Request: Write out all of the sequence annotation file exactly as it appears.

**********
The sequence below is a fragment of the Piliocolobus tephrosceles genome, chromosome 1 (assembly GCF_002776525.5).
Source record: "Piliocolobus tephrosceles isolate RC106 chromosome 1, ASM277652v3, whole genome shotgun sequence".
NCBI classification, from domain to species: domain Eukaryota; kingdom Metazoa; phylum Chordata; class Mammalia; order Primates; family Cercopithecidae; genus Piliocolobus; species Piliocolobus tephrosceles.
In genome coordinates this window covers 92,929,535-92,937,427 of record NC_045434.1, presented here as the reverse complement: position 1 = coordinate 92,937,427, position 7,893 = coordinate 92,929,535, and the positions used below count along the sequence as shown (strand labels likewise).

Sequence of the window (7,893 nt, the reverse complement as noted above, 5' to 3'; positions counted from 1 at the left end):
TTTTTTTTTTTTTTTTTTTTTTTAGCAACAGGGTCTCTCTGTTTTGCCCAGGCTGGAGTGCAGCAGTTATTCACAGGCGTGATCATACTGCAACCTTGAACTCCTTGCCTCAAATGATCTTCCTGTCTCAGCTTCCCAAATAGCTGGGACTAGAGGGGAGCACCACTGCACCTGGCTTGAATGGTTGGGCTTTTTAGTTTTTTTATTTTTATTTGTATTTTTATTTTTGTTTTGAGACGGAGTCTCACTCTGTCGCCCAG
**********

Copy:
The sequence below is a fragment of the Piliocolobus tephrosceles genome, chromosome 1 (assembly GCF_002776525.5).
Source record: "Piliocolobus tephrosceles isolate RC106 chromosome 1, ASM277652v3, whole genome shotgun sequence".
NCBI classification, from domain to species: domain Eukaryota; kingdom Metazoa; phylum Chordata; class Mammalia; order Primates; family Cercopithecidae; genus Piliocolobus; species Piliocolobus tephrosceles.
In genome coordinates this window covers 92,929,535-92,937,427 of record NC_045434.1, presented here as the reverse complement: position 1 = coordinate 92,937,427, position 7,893 = coordinate 92,929,535, and the positions used below count along the sequence as shown (strand labels likewise).

Sequence of the window (7,893 nt, the reverse complement as noted above, 5' to 3'; positions counted from 1 at the left end):
TTTTTTTTTTTTTTTTTTTTTTTAGCAACAGGGTCTCTCTGTTTTGCCCAGGCTGGAGTGCAGCAGTTATTCACAGGCGTGATCATACTGCAACCTTGAACTCCTTGCCTCAAATGATCTTCCTGTCTCAGCTTCCCAAATAGCTGGGACTAGAGGGGAGCACCACTGCACCTGGCTTGAATGGTTGGGCTTTTTAGTTTTTTTATTTTTATTTGTATTTTTATTTTTGTTTTGAGACGGAGTCTCACTCTGTCGCCCAG